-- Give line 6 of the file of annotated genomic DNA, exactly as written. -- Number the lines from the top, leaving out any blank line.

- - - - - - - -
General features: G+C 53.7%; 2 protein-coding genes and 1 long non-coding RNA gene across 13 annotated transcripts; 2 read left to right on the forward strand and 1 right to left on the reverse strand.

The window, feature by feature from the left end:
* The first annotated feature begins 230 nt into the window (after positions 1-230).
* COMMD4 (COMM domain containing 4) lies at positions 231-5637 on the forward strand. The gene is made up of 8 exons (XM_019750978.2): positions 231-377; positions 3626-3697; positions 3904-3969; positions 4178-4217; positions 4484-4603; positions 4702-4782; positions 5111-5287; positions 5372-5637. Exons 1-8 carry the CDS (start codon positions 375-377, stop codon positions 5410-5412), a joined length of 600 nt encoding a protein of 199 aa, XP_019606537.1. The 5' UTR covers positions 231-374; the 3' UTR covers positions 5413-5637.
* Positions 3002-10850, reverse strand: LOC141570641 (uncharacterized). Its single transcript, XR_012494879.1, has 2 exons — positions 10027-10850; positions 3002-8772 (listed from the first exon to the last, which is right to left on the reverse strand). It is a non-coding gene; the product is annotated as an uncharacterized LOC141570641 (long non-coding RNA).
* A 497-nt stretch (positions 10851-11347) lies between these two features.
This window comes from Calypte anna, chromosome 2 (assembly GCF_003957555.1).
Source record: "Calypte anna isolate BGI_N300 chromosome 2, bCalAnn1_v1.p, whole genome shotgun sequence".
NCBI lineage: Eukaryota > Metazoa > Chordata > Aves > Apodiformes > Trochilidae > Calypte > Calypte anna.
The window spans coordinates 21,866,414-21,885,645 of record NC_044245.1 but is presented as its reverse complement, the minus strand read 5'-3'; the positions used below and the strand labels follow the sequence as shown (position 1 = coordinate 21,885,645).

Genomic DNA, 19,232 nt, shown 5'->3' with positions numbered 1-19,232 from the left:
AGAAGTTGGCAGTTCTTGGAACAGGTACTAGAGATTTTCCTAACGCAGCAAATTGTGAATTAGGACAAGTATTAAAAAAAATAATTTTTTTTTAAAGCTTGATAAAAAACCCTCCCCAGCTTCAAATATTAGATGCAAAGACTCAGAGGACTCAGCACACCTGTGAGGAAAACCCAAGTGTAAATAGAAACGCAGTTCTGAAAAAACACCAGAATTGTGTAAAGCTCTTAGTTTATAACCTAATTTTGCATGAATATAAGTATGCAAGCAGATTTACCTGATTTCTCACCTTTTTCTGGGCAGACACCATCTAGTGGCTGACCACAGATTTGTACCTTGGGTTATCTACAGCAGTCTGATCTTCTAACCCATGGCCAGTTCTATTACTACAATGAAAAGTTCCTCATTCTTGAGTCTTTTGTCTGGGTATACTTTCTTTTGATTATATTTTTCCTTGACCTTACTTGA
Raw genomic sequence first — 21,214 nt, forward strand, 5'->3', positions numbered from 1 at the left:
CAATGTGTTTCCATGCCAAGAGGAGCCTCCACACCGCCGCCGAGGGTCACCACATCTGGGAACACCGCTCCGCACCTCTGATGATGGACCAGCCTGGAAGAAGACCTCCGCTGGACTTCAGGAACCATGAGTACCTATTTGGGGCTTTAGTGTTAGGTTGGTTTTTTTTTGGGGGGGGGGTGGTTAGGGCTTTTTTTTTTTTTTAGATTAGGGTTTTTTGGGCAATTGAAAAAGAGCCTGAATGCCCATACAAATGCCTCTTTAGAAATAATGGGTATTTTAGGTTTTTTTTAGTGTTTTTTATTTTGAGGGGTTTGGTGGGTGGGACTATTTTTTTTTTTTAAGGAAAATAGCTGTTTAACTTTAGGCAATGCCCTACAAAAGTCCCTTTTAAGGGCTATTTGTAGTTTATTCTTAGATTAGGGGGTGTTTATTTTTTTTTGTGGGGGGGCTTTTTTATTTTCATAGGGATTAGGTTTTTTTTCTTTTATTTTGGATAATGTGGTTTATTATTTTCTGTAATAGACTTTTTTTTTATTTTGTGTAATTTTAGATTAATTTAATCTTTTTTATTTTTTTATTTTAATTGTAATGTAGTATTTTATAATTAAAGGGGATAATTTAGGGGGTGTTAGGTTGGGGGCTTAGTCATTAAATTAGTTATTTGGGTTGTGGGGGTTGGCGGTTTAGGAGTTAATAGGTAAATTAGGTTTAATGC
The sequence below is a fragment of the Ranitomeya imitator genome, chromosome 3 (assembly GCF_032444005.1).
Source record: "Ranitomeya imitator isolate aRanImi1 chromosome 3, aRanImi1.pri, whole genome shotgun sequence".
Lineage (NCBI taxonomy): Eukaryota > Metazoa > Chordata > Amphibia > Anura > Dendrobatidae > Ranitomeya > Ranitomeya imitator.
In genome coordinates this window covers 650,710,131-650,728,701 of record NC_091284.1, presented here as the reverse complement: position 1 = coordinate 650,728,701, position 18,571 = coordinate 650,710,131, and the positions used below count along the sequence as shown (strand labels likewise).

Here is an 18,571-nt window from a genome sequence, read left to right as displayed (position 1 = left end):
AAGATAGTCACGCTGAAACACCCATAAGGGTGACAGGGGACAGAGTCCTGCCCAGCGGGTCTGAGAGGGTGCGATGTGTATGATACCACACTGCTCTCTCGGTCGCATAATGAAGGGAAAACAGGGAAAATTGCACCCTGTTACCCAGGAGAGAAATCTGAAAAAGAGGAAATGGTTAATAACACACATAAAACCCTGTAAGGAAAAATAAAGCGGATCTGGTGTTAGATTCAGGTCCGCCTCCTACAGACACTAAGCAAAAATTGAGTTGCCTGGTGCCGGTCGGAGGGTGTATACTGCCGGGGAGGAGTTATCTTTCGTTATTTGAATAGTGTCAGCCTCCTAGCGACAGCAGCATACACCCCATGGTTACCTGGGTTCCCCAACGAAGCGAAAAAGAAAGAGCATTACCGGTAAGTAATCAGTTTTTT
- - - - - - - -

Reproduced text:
* A 497-nt stretch (positions 10851-11347) lies between these two features.